Given the BP oil spill and the Fukushima Daiichi nuclear disaster,this is a timely and frightening novel. Readers will be left thinking,This could really happen.

Product Details

Tom Doherty Associates
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Kirk McGarvey Series , #15
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Read an Excerpt


By David Hagberg

Tom Doherty Associates

Copyright © 2011 David Hagberg
All rights reserved.
ISBN: 978-1-4299-7159-1


Brian DeCamp, forty-three, slender with thinning sand-colored hair, unremarkable in looks and stature, parked his rental Ford Taurus next to a tour bus in the visitors center of the Hutchinson Island Nuclear Power Plant on Florida's east coast eighty miles north of Miami. It was a few minutes before noon on a sunny day, but driving up along A1A, the highway that paralleled the ocean, he'd not really noticed the beaches or the occasional stretches of pretty scenery. Instead he'd mentally prepared himself for what was coming next.

Prepare first, shoot second, and you might just live to return to base. Never underestimate your enemy. Kill whenever, wherever the chance presents itself. Take no prisoners. Show no mercy. Wage total war, not police actions.

He'd learned those lessons from his days as a young lieutenant in the South African Defence Force's Buffalo Battalion.

The Battalion's primary mission had been to fight a brutal unconventional war behind enemy lines in Angola. And he'd been damned good, so that when he finally walked away seventeen years ago when the South African government had betrayed the unit by disbanding it and disavowing its tactics, he'd been one of the most decorated and youngest full bird colonels in any South African unit.

And he'd been a bitter man because he'd been forced to leave the intense camaraderie and esprit de corps of men who had shared the fighting and violent deaths with a sense of purpose; the holy zeal for the motherland, for the empire.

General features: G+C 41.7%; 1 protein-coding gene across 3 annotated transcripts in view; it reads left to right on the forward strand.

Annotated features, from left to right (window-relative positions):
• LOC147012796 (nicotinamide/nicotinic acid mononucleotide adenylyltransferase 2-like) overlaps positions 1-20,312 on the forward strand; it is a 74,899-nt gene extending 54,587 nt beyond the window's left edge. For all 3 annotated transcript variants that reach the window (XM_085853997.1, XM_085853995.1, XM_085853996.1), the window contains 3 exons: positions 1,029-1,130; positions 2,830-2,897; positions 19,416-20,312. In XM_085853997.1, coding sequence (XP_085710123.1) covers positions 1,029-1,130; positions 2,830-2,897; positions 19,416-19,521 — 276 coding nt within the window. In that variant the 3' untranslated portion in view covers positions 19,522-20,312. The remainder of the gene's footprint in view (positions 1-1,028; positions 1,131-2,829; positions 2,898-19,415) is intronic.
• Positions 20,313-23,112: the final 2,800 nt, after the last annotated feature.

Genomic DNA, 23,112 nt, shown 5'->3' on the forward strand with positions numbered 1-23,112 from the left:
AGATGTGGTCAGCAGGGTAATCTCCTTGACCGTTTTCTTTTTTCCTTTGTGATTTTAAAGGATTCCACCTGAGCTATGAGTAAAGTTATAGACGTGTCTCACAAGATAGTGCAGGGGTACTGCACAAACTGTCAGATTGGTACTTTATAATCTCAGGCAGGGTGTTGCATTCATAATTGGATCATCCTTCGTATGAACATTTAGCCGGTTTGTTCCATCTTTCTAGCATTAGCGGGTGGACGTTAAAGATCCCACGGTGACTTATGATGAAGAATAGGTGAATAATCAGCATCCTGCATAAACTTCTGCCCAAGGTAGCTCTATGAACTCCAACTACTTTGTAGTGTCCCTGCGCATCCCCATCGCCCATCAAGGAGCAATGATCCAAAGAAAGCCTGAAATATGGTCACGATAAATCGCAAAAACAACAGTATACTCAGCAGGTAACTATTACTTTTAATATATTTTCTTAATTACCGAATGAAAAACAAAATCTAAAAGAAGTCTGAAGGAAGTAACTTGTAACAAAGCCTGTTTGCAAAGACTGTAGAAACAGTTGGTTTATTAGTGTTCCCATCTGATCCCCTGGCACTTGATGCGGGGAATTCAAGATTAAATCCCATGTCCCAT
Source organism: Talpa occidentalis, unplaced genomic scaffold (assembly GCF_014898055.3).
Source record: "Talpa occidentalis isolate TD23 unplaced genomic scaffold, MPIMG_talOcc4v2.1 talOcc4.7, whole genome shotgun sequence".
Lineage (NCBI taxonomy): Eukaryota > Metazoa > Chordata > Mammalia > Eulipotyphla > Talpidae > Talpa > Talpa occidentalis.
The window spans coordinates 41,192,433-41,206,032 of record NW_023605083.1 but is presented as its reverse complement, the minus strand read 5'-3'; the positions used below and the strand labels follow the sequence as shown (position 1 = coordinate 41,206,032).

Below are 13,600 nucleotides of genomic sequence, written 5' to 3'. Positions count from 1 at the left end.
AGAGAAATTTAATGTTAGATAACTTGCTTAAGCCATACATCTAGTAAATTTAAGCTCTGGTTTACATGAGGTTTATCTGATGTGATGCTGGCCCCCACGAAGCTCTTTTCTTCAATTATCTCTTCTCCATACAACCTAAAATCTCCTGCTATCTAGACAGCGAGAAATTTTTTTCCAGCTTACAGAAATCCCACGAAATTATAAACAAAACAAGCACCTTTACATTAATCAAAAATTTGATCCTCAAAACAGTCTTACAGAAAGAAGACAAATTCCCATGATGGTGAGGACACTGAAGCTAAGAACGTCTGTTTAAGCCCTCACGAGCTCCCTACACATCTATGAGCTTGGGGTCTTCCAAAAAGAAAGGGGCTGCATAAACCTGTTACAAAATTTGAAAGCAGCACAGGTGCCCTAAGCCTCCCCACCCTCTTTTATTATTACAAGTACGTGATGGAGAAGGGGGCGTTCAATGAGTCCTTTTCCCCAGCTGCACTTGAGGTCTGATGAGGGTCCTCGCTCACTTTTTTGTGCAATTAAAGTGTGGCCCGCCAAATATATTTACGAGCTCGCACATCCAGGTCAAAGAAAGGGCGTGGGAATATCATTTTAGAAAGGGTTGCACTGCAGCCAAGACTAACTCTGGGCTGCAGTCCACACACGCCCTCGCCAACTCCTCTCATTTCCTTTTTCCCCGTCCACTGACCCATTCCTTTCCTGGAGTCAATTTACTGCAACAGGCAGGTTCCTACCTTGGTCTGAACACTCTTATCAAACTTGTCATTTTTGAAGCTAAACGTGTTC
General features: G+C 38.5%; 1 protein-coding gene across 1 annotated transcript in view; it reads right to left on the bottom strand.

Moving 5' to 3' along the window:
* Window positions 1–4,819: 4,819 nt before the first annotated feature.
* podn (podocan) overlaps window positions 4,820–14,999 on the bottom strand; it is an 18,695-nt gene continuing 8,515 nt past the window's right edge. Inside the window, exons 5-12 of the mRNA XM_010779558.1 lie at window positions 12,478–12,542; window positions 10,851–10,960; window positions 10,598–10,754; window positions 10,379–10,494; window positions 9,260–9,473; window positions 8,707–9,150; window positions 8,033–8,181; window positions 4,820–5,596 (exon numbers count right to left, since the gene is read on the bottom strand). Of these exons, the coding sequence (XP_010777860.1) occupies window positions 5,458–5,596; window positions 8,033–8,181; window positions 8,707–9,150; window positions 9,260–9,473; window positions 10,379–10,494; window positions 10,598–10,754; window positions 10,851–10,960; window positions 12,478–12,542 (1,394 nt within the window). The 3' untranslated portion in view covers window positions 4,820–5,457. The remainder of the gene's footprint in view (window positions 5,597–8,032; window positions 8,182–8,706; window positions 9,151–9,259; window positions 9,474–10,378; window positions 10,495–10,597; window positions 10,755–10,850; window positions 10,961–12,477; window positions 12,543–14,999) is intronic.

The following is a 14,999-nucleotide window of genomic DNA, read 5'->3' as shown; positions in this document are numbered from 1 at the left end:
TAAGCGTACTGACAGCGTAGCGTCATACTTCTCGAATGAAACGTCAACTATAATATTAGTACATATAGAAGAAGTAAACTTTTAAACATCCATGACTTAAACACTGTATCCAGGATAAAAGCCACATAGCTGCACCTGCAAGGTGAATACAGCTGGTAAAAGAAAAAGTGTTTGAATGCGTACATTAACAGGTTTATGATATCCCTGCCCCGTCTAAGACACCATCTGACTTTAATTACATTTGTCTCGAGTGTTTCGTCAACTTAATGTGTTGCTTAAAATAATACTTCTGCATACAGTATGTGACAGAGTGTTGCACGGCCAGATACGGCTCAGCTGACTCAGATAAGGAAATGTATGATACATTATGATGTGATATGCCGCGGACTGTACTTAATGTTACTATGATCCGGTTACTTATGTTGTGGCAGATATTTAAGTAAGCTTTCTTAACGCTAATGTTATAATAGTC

In the end the Battalion's ideal had arisen from a letter a Roman centurion had written to a cousin back in Rome when the center began to fall apart:

Make haste to reassure me, I beg you, and tell me that our fellow citizens understand us, support us and protect us as we ourselves are protecting the glory of the Empire.

If it should be otherwise, if we should have to leave our bleached bones on the desert sands in vain, then beware of the anger of the Legions!

He got out of the car and headed across to the low building called Energy Encounter that served as the facility's visitors center and he was still surprised at how easy it had been to get permission for a tour of the plant, though it had taken him the better part of the year to put everything together before he'd applied. It was silly, actually, after 9/11, for Homeland Security and the National Nuclear Security Administration to be so lax with such vulnerable targets that had the potential for destruction and loss of lives a hundred times worse than the World Trade Center.

He'd gotten the first call eight days ago from Achmed bin Helbawi, who'd reported that everything at the plant was in readiness. The Semtex and detonators were in place along with the weapons he'd smuggled in piece by piece over the past weeks. The Saudi- and French-educated New al-Quaeda operative had worked at the plant as an engineer in the control room for ten months under the name Thomas Forcier, and already he'd built up a reputation as an intelligent, cheerful, and reliable employee. Everyone liked Tom. He'd made no enemies.

DeCamp's application for a tour had required a social security number, which he'd supplied under the name Robert Benson, a high school teacher from San Francisco. The name and the number were legitimate, but Benson was dead, his disappearance not yet reported because he was on vacation. In fact, that part of the op had been the most difficult to figure out. DeCamp had hacked into the databases of several San Francisco high schools before coming up with a dozen possibilities — teachers about the right size and build, who were single and lived alone. And it had taken even longer to find out who would be leaving town at the right time.